is gorgeous and only about 7 hours if you can resist stopping and sightseeing.
Rent cars cheap in Germany and travel trains cheap in Italy. And don't
forget, gas is almost $5 a gallon in Europe, but the cars usually get
great gas mileage.
Waikoloa, HI USA 10/13/99
On our recent 18-day trip to Ireland, we rented a car through Alamo
which turned out to be the Greenfield Motor people. As we drove from Dublin
to the Dingle Peninsula, we were stopped by the Guarda (police) in a road
check for appropriate licenses. Guess what! Our car rental company had
not paid the yearly license fee required of all vehicles in Ireland. The
policeman said that some rental companies do this regularly and when they
get enough tickets, they then pay the license fee. We took the ticket
to give back to the rental company and were stopped again for the same
reason a little later in the trip. Not very pleasant and not very professional.
I don't know if Alamo knows about this behavior but we would advise anyone
renting a car in Ireland from anyone, ask if the license fee has been
paid for the year.
Dundee, OR USA 10/04/99
We leased a Peuguot through Auto France and all insurances were included.
The cost of the lease was almost half of what a 77-day rental would have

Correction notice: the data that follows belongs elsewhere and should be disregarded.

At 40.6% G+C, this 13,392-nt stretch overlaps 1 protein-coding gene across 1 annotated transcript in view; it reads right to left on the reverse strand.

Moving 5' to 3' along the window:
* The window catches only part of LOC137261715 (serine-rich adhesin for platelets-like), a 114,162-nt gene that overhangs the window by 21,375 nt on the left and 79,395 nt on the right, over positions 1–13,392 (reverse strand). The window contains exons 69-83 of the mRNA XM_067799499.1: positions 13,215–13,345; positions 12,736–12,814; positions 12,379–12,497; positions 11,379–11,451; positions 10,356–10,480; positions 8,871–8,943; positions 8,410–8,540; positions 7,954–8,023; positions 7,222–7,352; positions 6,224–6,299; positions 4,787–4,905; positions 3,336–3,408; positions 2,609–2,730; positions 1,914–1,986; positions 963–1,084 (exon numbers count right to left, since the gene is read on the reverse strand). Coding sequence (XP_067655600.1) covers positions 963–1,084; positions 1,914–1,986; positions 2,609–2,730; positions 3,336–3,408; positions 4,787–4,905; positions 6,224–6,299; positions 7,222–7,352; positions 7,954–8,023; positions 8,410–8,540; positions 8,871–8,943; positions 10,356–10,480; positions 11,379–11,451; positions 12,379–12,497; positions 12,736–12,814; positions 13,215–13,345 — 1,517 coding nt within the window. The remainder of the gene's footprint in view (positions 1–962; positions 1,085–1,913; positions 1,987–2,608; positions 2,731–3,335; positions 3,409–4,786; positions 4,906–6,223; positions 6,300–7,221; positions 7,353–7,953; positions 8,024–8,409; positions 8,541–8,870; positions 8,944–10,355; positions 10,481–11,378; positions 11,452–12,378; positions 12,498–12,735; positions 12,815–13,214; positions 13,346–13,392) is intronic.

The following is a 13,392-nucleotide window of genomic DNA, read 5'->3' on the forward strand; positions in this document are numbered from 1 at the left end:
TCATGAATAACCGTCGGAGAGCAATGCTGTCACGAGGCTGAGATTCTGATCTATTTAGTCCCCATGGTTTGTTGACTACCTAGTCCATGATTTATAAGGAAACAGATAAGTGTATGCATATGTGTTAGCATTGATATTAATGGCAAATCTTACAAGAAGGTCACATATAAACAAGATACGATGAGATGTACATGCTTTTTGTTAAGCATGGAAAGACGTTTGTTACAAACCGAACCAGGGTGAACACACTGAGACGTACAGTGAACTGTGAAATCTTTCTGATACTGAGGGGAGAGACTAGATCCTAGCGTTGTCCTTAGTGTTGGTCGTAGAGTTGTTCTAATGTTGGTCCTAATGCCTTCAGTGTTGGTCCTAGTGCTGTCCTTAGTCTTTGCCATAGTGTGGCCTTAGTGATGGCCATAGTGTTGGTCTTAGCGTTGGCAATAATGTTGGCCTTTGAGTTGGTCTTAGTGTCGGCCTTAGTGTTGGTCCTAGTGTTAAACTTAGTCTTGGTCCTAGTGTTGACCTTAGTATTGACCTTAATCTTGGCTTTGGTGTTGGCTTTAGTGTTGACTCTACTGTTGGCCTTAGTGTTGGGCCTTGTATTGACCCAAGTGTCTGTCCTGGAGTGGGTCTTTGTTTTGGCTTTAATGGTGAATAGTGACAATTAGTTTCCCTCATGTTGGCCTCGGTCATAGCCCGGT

cost us in Italy. Great company to deal with; excellent NEW car!
NH USA 09/15/99
We tried Travel Guard for a recent trip to Ireland. Were told at the Dun
Laoghaire pickup point that it is no good in Ireland. After resisting
(as suggested by TG), we called them and was told, "Contact us when you
return to USA — we'll refund your premium," Not very brave in helping us
to follow their advice, nor in helping us to realize the promised savings.
West Lawn, PA USA 06/23/99
I work for an international tour company, and the latest info on CDW
in Ireland is Visa is not covering any of Ireland, nor is American Express.
Mastercard may cover, but it depends on the bank. The client needs to
check with their card. We received this notice the 1st of June. Hope this
info helps a confusing situation.
Rosemont, IL USA 06/03/99
Visa Gold will not be honored in Ireland for CDW insurance, effective
March 1, 1999. Please check directly with your Visa bank. Am told that
some MasterCard banks may still honor the insurance fee waiver.
Atlantic City, nj USA 06/01/99